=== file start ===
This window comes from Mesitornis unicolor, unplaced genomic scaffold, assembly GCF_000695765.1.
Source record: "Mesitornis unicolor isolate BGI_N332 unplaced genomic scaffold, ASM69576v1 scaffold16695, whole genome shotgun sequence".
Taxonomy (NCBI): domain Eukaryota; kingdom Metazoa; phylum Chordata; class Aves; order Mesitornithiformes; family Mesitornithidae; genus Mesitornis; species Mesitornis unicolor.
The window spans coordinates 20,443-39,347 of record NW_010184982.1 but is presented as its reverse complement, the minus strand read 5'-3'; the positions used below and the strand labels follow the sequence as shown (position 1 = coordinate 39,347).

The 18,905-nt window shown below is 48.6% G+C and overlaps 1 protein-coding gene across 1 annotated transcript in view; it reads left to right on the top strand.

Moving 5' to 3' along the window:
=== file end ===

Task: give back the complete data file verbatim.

This window comes from Mesitornis unicolor, unplaced genomic scaffold, assembly GCF_000695765.1.
Source record: "Mesitornis unicolor isolate BGI_N332 unplaced genomic scaffold, ASM69576v1 scaffold16695, whole genome shotgun sequence".
Taxonomy (NCBI): domain Eukaryota; kingdom Metazoa; phylum Chordata; class Aves; order Mesitornithiformes; family Mesitornithidae; genus Mesitornis; species Mesitornis unicolor.
The window spans coordinates 20,443-39,347 of record NW_010184982.1 but is presented as its reverse complement, the minus strand read 5'-3'; the positions used below and the strand labels follow the sequence as shown (position 1 = coordinate 39,347).

The 18,905-nt window shown below is 48.6% G+C and overlaps 1 protein-coding gene across 1 annotated transcript in view; it reads left to right on the top strand.

Moving 5' to 3' along the window: